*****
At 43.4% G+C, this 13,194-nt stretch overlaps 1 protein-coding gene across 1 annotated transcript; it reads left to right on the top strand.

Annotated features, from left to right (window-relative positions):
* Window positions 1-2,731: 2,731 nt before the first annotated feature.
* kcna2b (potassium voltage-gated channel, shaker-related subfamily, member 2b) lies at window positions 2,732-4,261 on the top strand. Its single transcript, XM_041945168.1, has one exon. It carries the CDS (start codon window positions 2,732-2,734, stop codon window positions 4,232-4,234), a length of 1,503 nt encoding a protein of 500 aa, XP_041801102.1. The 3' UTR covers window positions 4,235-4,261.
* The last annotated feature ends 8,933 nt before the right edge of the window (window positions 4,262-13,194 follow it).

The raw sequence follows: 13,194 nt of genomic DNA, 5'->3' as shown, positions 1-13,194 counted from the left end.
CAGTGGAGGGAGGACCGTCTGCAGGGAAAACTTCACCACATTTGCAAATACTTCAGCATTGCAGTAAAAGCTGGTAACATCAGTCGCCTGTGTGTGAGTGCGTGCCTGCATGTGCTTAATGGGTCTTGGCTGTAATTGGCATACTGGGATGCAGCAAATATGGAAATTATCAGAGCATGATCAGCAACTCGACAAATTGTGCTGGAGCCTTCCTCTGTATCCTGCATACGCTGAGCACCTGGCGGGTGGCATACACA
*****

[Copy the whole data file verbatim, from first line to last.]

At 43.4% G+C, this 13,194-nt stretch overlaps 1 protein-coding gene across 1 annotated transcript; it reads left to right on the top strand.

Annotated features, from left to right (window-relative positions):
* Window positions 1-2,731: 2,731 nt before the first annotated feature.
* kcna2b (potassium voltage-gated channel, shaker-related subfamily, member 2b) lies at window positions 2,732-4,261 on the top strand. Its single transcript, XM_041945168.1, has one exon. It carries the CDS (start codon window positions 2,732-2,734, stop codon window positions 4,232-4,234), a length of 1,503 nt encoding a protein of 500 aa, XP_041801102.1. The 3' UTR covers window positions 4,235-4,261.
* The last annotated feature ends 8,933 nt before the right edge of the window (window positions 4,262-13,194 follow it).

The raw sequence follows: 13,194 nt of genomic DNA, 5'->3' as shown, positions 1-13,194 counted from the left end.
CAGTGGAGGGAGGACCGTCTGCAGGGAAAACTTCACCACATTTGCAAATACTTCAGCATTGCAGTAAAAGCTGGTAACATCAGTCGCCTGTGTGTGAGTGCGTGCCTGCATGTGCTTAATGGGTCTTGGCTGTAATTGGCATACTGGGATGCAGCAAATATGGAAATTATCAGAGCATGATCAGCAACTCGACAAATTGTGCTGGAGCCTTCCTCTGTATCCTGCATACGCTGAGCACCTGGCGGGTGGCATACACA